Since most of the members of the Romanian political elite were graduates of law, especially in the second half of the 19th century, the transfers in the juridical and administrative fields represent two extremely relevant indicators of French influence as well as some of the most efficient instruments of nation-building drawing from the same source of inspiration. While in the case of the Romanian Constitution the Belgian model was of greater importance, attempts were made to adopt and adapt the Napoleonic Code and its military/hierarchical system of administration to the Romanian realities, mainly in the 1860s. Radu Carp’s essay “Influenţa Codului Civil francez: sistemul de drept românesc în context comparat” underlines the vitality of 1804 French civil code even in the second half of the century. He argues that the Romanian civil code was not a mere copy of the French model as there were notable Italian influences too. The principle of local customs was also introduced in the Romanian version. Moreover, the impact of the English system could be similarly detected in legal practices. These qualifications notwithstanding and in spite of revisions in the inter-war period and radical challenges during the communist period, the Romanian code of nowadays as well as the curricula of the Romanian law faculties reflect the leading impact French sources continue to exert.
Reflecting a mainly French interest of studying the role of the public functionaries and continuing previous contributions on other components of the state bureaucracy,[2] Andrei-Florin Sora discusses in his “L’institution préféctorale roumaine: un modèle français?” the formation, guiding principles and role of the prefects in implementing the will of government at the local level, that of départements. In a country where the government was first appointed and then charged with organizing elections whose primary purpose was to legitimize the system of rule in place, the Napoleonic model can be detected in the fact that these prefects represented the main agents in assuring favorable results for the government.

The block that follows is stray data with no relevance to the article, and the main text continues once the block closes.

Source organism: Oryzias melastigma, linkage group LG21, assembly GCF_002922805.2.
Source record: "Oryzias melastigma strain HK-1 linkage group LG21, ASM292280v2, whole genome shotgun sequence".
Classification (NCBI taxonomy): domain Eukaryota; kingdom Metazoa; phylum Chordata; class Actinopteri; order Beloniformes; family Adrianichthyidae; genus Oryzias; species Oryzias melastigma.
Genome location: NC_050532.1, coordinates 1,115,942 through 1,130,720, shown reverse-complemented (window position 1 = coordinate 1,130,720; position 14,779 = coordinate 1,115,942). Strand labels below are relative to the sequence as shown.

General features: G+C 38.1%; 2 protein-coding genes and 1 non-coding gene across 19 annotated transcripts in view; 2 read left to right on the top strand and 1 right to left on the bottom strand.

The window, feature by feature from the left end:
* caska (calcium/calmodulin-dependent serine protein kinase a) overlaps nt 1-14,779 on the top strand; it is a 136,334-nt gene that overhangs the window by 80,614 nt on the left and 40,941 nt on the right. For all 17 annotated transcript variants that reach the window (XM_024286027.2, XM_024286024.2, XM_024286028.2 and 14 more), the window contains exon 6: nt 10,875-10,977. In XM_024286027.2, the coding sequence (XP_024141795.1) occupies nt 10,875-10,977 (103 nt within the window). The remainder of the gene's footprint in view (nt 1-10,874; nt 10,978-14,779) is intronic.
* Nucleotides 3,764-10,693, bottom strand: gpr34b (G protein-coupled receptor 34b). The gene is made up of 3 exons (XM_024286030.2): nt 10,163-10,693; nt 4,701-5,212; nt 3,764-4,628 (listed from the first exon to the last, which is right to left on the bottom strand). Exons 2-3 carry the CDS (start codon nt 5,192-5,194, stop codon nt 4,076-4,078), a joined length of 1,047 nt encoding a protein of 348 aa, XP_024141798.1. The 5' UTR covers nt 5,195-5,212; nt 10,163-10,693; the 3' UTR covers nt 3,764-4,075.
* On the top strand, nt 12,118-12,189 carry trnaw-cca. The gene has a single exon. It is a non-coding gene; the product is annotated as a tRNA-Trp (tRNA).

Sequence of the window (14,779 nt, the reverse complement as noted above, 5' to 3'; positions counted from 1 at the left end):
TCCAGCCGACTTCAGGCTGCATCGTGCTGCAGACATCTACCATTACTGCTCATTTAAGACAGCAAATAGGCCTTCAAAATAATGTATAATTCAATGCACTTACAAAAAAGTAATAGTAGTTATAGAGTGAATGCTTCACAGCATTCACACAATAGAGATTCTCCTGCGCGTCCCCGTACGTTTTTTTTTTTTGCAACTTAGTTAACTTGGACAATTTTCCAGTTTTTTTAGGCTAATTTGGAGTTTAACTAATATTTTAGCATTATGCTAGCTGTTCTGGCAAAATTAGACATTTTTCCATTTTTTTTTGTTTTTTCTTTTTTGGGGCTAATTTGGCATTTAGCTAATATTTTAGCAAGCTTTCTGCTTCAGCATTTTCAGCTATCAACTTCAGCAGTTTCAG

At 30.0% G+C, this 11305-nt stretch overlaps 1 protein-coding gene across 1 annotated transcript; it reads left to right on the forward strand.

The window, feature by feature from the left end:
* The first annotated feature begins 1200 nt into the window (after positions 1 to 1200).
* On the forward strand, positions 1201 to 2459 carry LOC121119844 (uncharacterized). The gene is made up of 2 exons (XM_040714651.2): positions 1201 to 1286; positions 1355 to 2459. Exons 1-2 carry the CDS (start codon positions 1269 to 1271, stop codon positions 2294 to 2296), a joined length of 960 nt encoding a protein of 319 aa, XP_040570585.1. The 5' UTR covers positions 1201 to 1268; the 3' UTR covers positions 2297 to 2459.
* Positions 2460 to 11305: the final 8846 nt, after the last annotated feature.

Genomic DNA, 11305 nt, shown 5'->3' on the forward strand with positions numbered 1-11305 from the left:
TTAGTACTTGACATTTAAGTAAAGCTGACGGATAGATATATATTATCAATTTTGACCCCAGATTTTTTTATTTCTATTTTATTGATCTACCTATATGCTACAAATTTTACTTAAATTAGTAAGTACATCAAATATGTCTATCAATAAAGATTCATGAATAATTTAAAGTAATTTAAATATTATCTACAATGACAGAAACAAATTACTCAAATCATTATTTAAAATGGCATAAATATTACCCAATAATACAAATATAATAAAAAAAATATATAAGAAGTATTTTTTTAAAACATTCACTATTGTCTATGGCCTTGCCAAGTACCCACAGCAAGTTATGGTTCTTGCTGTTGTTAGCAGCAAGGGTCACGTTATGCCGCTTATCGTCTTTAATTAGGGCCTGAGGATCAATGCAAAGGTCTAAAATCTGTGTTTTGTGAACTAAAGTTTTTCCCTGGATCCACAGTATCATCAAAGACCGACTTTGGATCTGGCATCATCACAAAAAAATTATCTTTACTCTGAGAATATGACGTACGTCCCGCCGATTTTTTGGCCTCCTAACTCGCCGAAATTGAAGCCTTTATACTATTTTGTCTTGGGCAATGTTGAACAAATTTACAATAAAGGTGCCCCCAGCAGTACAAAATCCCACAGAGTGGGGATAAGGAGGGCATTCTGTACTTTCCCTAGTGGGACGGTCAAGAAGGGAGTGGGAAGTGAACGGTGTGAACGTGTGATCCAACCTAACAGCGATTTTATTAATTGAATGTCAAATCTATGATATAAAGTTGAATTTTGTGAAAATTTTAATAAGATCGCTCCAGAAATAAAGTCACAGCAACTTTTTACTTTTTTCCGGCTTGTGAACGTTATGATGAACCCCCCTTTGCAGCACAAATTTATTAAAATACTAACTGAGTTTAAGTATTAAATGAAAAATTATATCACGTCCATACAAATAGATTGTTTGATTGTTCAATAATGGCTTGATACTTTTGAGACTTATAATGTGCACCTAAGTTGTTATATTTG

Other types of French-Romanian entanglements are addressed by Laurenţiu Vlad and Liviu Bordaş. The former is a well known researcher of the Romanian participations in French and Belgian international and universal exhibitions who lately turned to study the representations of Romania in the famous L’Illustration, which next to Revue des Deux Mondesone was the most widely circulated révue among the French cultural and political elites.[3] His study “Regards français sur la société roumaine. Trois moments de l’histoire centenaire de l’Illustration” surveys several moments when special issues were dedicated to the Danubian Principalities (1848), to the anniversaries celebrating a decade of Greater Romania (1929) as well as the establishment of King Carol’s personal rule (1939). While the latter two owe a lot to the propaganda efforts of the Romanian state and they are largely representing official Romanian perspectives, the former presents the Principalities as a mixture of Occident and Orient, of Latinity and Orthodoxy, of civilization and barbarism, anti-Russian feelings and the simultaneous desire to avoid being associated with the unfavorable Polish example.